Law Practice Management

Is your email stuck in the 1980s?

August 26, 2011

1980s cell phoneWould you use a cell phone built in the 1980s?  Of course not.  In fact, you probably couldn’t find a cell phone from the 1980s that would work on today’s networks.  So why in the world would you use an email address that’s been around since the 1980s?

This week I’ve received emails from several attorneys whose email addresses ended in @somethingotherthanthefirmname.com.

That’s bad for business because it sends a message that, well, you’re stuck in the 1980s.  That is not a message you want to send!

There is no reason for any attorney to have an email address that is not linked to their own domain name.  Domain names are inexpensive and easy to obtain.  Check out www.namecheap.com. And you can use your domain name for your email, even if you don’t have a website.

So, put away that leisure suit, disco ball and your old email address.  You’ll be glad you did.

3 Comments

  1. Brian Frolo says:

    Hey Nora, your post is very timely. Check out this guy’s artwork: http://www.kylebean.co.uk/portfolio/#mobileevolution . He makes the most amazing stuff using dead technology — the human hand!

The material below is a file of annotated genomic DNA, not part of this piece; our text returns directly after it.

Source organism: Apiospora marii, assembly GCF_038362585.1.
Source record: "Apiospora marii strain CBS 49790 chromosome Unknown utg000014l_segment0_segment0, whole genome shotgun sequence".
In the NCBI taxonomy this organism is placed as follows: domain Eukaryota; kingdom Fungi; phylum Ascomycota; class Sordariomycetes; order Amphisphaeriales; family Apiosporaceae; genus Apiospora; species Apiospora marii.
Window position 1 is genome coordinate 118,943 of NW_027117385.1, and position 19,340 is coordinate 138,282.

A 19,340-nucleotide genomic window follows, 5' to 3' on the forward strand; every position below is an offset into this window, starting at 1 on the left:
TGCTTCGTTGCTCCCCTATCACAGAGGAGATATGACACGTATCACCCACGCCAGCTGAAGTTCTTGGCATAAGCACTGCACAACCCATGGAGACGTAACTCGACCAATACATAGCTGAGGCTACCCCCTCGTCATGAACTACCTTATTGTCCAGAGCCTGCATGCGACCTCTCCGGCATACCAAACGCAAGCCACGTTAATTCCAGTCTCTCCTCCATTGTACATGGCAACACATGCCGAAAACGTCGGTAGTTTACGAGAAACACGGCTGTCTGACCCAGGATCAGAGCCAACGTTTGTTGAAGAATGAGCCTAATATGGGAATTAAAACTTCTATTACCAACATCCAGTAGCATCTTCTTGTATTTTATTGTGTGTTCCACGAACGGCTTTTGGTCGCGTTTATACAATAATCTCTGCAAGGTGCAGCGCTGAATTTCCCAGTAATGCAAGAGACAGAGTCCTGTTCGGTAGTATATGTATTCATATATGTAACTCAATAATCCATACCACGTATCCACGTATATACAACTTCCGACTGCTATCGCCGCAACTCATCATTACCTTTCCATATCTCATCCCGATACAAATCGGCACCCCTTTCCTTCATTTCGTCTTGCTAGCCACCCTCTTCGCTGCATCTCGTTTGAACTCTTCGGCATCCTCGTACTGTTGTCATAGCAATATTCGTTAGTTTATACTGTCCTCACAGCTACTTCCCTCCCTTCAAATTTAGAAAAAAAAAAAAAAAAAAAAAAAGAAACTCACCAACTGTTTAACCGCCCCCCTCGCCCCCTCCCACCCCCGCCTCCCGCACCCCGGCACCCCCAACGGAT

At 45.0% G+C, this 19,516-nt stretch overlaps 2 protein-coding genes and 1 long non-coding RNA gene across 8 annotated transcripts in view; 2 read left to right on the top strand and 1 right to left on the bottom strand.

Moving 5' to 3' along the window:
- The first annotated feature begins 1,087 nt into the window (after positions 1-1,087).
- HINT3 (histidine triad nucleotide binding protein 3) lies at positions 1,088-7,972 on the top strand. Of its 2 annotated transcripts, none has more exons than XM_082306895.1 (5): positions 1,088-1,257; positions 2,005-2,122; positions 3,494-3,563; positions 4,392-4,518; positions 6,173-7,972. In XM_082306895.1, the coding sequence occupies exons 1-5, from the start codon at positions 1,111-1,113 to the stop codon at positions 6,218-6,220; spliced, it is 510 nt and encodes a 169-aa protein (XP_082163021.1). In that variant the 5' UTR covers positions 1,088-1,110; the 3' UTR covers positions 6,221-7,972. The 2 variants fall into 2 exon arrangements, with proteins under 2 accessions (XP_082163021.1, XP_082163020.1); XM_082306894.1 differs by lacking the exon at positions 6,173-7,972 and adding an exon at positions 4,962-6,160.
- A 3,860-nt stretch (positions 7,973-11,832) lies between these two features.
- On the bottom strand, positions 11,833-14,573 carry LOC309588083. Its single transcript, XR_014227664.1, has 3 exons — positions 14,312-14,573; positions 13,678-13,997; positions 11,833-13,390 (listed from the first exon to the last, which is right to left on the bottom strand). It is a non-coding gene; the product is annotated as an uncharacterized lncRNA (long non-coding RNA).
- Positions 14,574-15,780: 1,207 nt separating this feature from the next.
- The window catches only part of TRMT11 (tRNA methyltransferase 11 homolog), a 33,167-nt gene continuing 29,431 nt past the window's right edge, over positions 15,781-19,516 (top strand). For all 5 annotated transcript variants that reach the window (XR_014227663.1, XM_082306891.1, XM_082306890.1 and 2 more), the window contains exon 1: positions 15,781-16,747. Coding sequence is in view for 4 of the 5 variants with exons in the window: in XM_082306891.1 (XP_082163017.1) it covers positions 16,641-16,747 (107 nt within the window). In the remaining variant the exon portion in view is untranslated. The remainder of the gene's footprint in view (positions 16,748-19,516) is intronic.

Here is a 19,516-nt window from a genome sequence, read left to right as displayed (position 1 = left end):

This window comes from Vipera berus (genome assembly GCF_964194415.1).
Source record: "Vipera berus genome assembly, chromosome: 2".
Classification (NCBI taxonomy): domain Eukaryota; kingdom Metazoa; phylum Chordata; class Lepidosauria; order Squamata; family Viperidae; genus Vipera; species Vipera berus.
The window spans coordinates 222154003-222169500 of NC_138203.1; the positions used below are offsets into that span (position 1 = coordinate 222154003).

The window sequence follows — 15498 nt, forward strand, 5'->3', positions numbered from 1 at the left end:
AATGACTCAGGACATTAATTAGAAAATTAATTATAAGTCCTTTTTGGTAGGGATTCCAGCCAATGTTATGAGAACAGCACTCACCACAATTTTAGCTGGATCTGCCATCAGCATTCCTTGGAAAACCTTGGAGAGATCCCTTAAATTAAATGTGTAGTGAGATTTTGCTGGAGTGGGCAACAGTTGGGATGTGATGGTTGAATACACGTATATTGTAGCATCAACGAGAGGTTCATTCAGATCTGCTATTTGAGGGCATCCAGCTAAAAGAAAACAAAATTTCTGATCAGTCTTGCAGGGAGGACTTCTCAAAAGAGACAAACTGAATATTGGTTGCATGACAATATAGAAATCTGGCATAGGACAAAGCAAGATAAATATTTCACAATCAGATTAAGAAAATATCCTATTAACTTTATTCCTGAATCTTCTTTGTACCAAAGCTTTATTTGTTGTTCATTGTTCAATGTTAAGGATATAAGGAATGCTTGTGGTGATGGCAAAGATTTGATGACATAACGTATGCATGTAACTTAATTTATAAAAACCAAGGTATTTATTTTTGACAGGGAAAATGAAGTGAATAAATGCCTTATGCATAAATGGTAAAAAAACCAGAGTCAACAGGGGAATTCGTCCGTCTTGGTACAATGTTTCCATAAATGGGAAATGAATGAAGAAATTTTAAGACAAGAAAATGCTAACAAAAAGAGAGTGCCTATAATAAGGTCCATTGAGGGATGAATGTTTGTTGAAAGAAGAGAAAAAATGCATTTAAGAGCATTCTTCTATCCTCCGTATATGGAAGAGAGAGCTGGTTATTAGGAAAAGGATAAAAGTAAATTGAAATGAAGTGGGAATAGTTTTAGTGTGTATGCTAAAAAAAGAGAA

2. Rick Georges says:

    Nora:
    We will have to disagree on this one. I have a vanity domain address: rgeorges@futurelawyer.com. However, I prefer to use my Gmail account for everything. rickgeorges@gmail.com is not, in my opinion “stuck in the eighties”. In fact, judging someone by their email address is as efficacious as judging someone by their height or weight. Anyone who would think less of me because I use GMail isn’t someone I want to know anyway. Just my two cents.
    Rick

  3. Nora Riva Bergman says:

    Rick, I hear you, but here’s my thinking on this. You only have one chance to make a first impression, and a Gmail (or Yahoo, etc.) email address for your professional exchanges just doesn’t make a good first impression. Granted, once people know you and know the quality of your work your email address will not be as important. But – like it or not – some really great potential clients might make the assumption – based on an email address – that an attorney is stuck in the ’80s and go no further.

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